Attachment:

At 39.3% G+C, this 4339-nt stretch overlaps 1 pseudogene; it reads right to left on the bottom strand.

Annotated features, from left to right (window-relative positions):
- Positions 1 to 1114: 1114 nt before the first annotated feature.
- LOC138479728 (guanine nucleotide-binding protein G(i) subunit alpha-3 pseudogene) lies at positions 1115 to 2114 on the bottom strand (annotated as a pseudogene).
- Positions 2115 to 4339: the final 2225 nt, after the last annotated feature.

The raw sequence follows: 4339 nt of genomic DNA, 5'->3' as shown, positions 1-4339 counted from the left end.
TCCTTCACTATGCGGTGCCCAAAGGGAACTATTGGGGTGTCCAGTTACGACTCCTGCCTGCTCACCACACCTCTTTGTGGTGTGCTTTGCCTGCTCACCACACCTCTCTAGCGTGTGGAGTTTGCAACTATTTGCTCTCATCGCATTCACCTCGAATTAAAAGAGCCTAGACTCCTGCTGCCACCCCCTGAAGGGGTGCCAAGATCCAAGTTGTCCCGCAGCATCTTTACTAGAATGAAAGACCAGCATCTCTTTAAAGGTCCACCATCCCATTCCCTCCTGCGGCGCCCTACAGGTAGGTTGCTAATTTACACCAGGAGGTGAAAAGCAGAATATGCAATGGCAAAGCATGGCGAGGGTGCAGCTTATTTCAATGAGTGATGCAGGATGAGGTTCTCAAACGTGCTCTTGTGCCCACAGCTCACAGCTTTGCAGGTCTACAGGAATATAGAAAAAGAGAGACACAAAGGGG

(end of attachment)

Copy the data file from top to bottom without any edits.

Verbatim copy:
At 39.3% G+C, this 4339-nt stretch overlaps 1 pseudogene; it reads right to left on the bottom strand.

Annotated features, from left to right (window-relative positions):
- Positions 1 to 1114: 1114 nt before the first annotated feature.
- LOC138479728 (guanine nucleotide-binding protein G(i) subunit alpha-3 pseudogene) lies at positions 1115 to 2114 on the bottom strand (annotated as a pseudogene).
- Positions 2115 to 4339: the final 2225 nt, after the last annotated feature.

The raw sequence follows: 4339 nt of genomic DNA, 5'->3' as shown, positions 1-4339 counted from the left end.
TCCTTCACTATGCGGTGCCCAAAGGGAACTATTGGGGTGTCCAGTTACGACTCCTGCCTGCTCACCACACCTCTTTGTGGTGTGCTTTGCCTGCTCACCACACCTCTCTAGCGTGTGGAGTTTGCAACTATTTGCTCTCATCGCATTCACCTCGAATTAAAAGAGCCTAGACTCCTGCTGCCACCCCCTGAAGGGGTGCCAAGATCCAAGTTGTCCCGCAGCATCTTTACTAGAATGAAAGACCAGCATCTCTTTAAAGGTCCACCATCCCATTCCCTCCTGCGGCGCCCTACAGGTAGGTTGCTAATTTACACCAGGAGGTGAAAAGCAGAATATGCAATGGCAAAGCATGGCGAGGGTGCAGCTTATTTCAATGAGTGATGCAGGATGAGGTTCTCAAACGTGCTCTTGTGCCCACAGCTCACAGCTTTGCAGGTCTACAGGAATATAGAAAAAGAGAGACACAAAGGGG